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Regional Influences in Interiors & Décor

There are times when you visit a home and the décor seems borrowed from a particular region or a period. India as a country has deep rooted culture and rich heritage. Each region has its own design sensibilities and it often happens that as we set out to design the home of our dreams, the architecture and interiors are strongly influenced by the region we belong to. Or we try to re-create the design specialty of a particular place.

There are certain architectural elements and design specialty, that we often find ourselves drawn to. Today let me tell you 5 of such design preferences that I love and would want to incorporate at my place.

1. The wooden pillars (thoon) and sitting space beside a window (thinnais) from Chettinad, Tamilnadu

One of the most elegant feature of Chettinad homes ought to be the wooden pillars or what they are popularly called in local dialect are the thoons. These are majestic. Chettinad homes generally have open courtyards and these are flanked and supported by these wooden pillars. It is a sight beyond expressions to sit lazily in such spaces and enjoy the rain drops falling from the roofs. These pillars not only enhance the aesthetic value but also support and provide strength to the beams.

The pillars can be either made glossy or given a raw appeal. Similarly, sometimes we do find them in colours such as royal blue, oceanic green or in teal colours. They are also made beautiful at the top and bottom with intricate wooden carvings.

The ‘thinnais’ are another marvel of architectural element that is sure to make you incorporate these features in your home. These days due to rising cost of living and space constraint some of these design features which existed earlier are experiencing a phase out. The thinnais are small sit-out like spaces adjoining the windows. Thinnais are making a come-back in the form of extended benches made of granite slabs even in places like Mumbai. Ideally a wall space which has been given away to accommodate large French-windows can be enhanced suitably by projecting a sitting area and may be even have a storage underneath.

2. The Arches and Jharokhas from Rajasthan

Rajasthan is one of the most vibrant states in India. Rajasthan has a mixture of both Hindu (Rajputana) and Islamic architecture styles .Rajasthan is well known in history for some of its splendid and outstanding forts. Some of the design elements such as the well carved arches and jharokhas (windows) will always remain etched in our memory.

The jharokhas are the overhanging balconies, characteristic of the Rajputana era. They were built in stones and projected or jutted out from the wall planes and offered architectural beauty to the balconies. One of the main purposes of these jharokas was also to offer unhindered view to the ladies, cleverly hiding the events happening inside. Now a days smaller wooden version of exquisitely carved jharokas are available in mango wood and rosewood. Incorporating them in one‘s décor can lend a unique, traditional touch.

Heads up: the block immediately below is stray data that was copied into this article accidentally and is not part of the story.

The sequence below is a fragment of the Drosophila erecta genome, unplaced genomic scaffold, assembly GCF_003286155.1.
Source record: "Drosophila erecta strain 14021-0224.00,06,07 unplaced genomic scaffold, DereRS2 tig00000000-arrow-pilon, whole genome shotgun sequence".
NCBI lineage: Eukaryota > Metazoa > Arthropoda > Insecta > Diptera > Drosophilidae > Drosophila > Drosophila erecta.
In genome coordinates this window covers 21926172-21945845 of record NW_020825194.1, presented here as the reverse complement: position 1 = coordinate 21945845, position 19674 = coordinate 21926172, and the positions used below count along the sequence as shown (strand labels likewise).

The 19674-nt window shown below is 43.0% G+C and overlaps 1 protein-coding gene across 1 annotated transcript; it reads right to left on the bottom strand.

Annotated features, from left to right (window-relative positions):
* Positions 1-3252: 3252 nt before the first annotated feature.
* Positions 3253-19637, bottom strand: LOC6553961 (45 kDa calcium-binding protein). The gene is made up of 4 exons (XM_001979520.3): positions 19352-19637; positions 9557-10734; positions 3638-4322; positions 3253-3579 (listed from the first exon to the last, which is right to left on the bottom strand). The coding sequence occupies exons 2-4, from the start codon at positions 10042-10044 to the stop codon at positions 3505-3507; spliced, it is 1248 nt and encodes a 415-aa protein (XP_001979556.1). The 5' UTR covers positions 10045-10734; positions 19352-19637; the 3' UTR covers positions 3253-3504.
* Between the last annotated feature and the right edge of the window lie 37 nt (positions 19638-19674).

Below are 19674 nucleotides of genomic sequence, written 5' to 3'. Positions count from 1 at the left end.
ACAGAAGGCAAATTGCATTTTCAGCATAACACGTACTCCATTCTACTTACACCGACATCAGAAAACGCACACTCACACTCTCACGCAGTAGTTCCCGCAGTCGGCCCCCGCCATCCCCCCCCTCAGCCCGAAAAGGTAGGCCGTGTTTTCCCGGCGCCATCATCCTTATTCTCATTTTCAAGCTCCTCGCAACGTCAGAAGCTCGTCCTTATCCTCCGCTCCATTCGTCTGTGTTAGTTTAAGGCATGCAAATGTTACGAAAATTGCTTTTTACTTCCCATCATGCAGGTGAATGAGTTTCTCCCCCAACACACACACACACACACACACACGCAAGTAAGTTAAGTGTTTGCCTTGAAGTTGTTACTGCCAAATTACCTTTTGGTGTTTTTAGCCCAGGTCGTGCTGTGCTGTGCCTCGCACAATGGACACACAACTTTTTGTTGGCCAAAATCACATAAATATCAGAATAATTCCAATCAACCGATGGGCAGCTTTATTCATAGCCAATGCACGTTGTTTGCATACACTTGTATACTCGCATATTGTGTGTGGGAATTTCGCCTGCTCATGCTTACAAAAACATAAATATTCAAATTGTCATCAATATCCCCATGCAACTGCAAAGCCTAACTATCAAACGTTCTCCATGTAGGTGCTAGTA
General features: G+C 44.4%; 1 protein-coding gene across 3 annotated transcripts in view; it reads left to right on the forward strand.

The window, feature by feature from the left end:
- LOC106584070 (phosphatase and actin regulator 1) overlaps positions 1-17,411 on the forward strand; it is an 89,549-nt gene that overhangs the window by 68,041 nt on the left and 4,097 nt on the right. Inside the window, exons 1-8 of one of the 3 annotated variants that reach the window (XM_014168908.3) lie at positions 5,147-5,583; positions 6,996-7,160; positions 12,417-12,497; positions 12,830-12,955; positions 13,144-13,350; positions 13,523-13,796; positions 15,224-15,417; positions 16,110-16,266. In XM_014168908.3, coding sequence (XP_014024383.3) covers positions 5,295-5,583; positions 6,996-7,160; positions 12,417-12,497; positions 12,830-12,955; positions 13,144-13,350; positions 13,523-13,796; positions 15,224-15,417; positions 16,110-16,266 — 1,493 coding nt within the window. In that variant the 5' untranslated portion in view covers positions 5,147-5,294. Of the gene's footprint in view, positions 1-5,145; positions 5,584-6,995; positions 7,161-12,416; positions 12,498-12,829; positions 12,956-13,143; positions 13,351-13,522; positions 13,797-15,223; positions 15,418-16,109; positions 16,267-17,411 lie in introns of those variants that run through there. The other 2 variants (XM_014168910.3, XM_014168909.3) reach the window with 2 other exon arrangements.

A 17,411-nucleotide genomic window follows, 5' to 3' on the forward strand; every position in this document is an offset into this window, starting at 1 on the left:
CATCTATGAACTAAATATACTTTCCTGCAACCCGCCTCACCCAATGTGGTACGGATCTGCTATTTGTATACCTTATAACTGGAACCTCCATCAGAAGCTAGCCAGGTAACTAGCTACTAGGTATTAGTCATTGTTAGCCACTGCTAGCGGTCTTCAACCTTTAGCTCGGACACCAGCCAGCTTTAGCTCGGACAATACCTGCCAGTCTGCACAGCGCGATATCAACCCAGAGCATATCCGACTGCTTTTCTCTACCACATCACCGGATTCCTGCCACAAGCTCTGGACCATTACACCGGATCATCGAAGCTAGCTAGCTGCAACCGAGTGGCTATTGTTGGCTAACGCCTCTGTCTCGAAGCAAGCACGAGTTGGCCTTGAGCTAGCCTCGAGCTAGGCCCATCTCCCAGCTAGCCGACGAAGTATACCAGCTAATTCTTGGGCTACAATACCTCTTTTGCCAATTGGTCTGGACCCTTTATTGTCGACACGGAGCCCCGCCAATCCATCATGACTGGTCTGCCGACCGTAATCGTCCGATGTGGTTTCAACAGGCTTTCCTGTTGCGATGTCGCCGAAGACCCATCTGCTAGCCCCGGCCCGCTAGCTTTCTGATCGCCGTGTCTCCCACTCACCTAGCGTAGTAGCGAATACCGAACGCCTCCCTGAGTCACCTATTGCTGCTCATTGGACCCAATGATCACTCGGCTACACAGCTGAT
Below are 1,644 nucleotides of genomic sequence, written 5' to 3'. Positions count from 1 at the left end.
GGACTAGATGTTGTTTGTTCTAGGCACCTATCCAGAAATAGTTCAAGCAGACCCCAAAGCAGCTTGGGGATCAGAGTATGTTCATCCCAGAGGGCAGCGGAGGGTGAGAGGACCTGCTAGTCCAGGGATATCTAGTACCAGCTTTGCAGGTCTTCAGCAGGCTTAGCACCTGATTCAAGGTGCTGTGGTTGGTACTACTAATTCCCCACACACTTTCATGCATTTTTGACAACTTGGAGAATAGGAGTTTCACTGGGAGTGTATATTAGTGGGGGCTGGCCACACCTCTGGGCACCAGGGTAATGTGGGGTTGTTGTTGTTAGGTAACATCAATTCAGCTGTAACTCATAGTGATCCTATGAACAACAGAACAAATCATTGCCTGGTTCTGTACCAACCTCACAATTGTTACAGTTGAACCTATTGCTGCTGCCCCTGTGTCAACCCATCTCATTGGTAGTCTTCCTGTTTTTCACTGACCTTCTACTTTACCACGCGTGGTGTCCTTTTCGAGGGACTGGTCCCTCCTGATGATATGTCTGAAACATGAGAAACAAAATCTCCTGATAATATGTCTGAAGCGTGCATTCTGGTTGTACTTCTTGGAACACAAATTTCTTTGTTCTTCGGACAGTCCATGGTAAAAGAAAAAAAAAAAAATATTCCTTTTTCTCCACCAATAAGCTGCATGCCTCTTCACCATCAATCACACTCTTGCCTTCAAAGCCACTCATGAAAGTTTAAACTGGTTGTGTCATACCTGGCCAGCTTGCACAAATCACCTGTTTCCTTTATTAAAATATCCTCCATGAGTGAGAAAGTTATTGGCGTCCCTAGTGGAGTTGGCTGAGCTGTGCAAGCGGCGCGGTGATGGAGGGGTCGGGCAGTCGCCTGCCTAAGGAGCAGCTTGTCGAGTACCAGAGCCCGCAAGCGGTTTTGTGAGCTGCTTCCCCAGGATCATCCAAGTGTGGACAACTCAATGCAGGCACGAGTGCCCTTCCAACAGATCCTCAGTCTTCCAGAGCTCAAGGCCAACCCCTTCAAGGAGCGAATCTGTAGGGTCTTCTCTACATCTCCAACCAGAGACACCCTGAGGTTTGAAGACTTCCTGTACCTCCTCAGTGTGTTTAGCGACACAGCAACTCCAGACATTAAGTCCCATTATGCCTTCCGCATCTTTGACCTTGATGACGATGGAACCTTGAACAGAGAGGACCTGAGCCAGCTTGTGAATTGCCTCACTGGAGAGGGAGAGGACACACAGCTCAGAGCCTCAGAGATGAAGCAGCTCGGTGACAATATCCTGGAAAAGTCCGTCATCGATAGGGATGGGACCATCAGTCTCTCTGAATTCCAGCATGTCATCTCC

Arches can be seen in old havelis and if space permits they can be a magnificent feature in décor creating a mansion like feel in our humble homes.

3. Wood Work from Kerala

Kerala is very much acknowledged for its wood work. Timbers are extensively used in designing homes down south. An ancient art of carpentary called as ‘Thatchu shastra’ is practiced still in this state. It believes that since wood is derived from tree, a living form, therefore it is crucial to seek the permission of the tree before cutting and using it for construction so that longevity of construction was ensured. The master carpenter would therefore perform rites and the indication that the tree was ready to be cut, came when all the birds and small animals residing on the tree would vacate the same. The walls as well as the roofs are covered in wood with fine detailing on them. The ceilings are enclosed with ribbed wooden panels. The most distinctive visual form of Kerala architecture is the long, steep sloping roof built to protect the house’s walls and to withstand the heavy monsoon, normally laid with tiles.

To incorporate these elements of designing in our city homes would be a challenge but nevertheless a satisfying experience.

4. The Chowk (Central Courtyard) & niches in the wall from Gujrat

If you have been to the pols of Ahmedabad, You will know exactly why am fascinated by them. These pols are clusters of home in one large area, probably having only one or two entrances with large courtyards, having intricate wooden carved facades with columns and fresco work done around court walls or ceilings.

Another popular feature in the architecture and design in Gujrat and places like Kutch are small niches that are provided in the walls to place lamps in the evenings.

These niches can be beautifully implemented in our décor in our Pooja rooms too!

5. Latticed Windows (Mughal Influence in the North)

The Mughal influence introduced the latticed windows or jaali work in our architecture. These become immensely popular down North. Jali (screen) were used extensively in Indian architecture as windows, room dividers, and railings around thrones, platforms, terraces, and balconies. They are ideal for cutting down glare while permitting air to circulate. During the day, the reflection of their patterns moving across the floor would double the pleasure of their intricate geometry.

These features are timeless and are not bound by any specific period. By incorporating at least some of these elements in our existing décor, we help in preserving our rich architectural heritage.